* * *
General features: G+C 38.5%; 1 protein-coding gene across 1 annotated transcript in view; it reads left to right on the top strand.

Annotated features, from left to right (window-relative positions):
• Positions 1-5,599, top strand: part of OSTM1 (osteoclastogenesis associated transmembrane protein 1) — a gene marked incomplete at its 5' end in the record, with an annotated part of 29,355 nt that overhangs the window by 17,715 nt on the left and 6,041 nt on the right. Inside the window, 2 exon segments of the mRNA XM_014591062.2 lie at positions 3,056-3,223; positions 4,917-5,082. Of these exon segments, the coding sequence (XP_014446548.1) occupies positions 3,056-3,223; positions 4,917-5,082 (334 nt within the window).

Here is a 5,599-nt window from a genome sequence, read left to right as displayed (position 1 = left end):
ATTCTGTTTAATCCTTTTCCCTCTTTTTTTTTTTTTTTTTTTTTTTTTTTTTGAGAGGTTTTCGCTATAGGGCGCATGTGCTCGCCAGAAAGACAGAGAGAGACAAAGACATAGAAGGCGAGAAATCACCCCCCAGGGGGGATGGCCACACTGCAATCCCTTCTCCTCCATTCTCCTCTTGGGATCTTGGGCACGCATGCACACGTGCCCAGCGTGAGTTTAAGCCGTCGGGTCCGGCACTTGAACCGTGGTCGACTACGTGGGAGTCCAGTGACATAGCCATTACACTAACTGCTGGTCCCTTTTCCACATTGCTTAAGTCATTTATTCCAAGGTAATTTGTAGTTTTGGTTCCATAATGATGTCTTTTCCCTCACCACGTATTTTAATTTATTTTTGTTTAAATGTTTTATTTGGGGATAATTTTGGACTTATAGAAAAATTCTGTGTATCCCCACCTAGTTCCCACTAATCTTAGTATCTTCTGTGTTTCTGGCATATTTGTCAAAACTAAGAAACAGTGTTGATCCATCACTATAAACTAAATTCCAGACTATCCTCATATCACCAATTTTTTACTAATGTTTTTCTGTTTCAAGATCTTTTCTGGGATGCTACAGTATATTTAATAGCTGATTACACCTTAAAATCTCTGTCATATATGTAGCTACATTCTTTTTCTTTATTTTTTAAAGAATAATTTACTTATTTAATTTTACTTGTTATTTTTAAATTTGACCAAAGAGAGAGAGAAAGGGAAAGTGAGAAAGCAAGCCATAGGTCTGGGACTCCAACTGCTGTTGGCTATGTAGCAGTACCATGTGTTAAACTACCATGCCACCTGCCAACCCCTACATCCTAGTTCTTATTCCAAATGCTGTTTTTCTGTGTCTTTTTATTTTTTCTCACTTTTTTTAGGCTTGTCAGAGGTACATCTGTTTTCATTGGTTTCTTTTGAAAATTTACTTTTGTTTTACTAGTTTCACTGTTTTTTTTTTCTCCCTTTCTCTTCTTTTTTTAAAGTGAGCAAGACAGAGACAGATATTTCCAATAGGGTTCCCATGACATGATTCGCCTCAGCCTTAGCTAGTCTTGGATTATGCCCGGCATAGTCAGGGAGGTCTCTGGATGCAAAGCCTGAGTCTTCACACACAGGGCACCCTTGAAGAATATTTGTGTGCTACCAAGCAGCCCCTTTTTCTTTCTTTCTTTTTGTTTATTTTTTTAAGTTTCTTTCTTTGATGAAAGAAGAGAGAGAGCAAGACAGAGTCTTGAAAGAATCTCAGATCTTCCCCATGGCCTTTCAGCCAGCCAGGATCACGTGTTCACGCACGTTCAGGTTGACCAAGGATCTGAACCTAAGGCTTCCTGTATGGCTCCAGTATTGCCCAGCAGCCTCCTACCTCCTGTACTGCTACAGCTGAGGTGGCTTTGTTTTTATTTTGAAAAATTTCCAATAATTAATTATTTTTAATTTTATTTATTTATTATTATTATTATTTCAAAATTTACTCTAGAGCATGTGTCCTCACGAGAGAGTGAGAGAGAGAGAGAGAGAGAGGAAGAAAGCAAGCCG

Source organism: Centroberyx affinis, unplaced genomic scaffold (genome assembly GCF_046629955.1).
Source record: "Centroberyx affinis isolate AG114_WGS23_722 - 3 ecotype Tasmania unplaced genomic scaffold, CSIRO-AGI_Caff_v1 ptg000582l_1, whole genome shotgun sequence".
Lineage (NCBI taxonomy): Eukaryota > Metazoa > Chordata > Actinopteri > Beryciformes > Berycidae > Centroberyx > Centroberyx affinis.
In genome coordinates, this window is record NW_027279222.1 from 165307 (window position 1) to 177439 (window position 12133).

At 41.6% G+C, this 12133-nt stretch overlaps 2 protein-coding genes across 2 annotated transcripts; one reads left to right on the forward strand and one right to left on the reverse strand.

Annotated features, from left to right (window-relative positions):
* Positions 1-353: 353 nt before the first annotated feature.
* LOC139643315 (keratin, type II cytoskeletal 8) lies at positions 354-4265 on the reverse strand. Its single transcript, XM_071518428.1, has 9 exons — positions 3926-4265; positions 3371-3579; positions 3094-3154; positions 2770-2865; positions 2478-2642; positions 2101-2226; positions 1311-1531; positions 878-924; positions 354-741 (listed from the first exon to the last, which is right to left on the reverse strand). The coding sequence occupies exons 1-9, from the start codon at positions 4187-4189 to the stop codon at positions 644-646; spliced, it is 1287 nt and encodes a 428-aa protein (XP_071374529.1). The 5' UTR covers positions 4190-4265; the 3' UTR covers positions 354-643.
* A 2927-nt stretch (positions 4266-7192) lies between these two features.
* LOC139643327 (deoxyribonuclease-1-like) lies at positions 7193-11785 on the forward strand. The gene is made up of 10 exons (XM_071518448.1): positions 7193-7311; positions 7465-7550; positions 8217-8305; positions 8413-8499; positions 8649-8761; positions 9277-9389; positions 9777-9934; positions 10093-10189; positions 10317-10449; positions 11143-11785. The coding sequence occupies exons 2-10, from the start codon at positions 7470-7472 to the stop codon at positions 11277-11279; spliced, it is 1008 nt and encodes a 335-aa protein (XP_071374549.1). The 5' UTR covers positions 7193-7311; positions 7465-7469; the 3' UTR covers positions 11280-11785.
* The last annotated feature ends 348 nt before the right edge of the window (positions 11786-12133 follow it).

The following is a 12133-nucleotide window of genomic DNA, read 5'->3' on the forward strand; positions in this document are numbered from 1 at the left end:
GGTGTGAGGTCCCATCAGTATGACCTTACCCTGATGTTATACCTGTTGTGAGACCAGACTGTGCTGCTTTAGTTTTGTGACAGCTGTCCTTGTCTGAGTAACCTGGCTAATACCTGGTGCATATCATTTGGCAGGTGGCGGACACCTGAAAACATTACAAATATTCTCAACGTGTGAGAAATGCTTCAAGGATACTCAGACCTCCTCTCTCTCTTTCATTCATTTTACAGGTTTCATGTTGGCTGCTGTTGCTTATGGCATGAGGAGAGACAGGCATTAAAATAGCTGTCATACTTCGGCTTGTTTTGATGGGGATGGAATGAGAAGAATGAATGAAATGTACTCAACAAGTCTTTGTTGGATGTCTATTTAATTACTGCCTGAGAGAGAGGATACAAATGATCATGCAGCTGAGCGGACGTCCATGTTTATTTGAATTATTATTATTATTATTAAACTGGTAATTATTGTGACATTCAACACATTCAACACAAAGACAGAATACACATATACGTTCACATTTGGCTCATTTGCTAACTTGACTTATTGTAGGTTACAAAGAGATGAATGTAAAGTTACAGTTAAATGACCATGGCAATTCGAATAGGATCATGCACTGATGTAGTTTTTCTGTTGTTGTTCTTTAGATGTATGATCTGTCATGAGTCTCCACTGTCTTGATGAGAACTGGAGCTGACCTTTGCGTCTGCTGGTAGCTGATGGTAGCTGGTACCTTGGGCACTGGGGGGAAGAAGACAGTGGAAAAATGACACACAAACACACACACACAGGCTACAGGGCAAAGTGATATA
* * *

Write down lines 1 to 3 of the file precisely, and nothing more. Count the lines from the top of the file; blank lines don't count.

General features: G+C 38.5%; 1 protein-coding gene across 1 annotated transcript in view; it reads left to right on the top strand.

Annotated features, from left to right (window-relative positions):
• Positions 1-5,599, top strand: part of OSTM1 (osteoclastogenesis associated transmembrane protein 1) — a gene marked incomplete at its 5' end in the record, with an annotated part of 29,355 nt that overhangs the window by 17,715 nt on the left and 6,041 nt on the right. Inside the window, 2 exon segments of the mRNA XM_014591062.2 lie at positions 3,056-3,223; positions 4,917-5,082. Of these exon segments, the coding sequence (XP_014446548.1) occupies positions 3,056-3,223; positions 4,917-5,082 (334 nt within the window).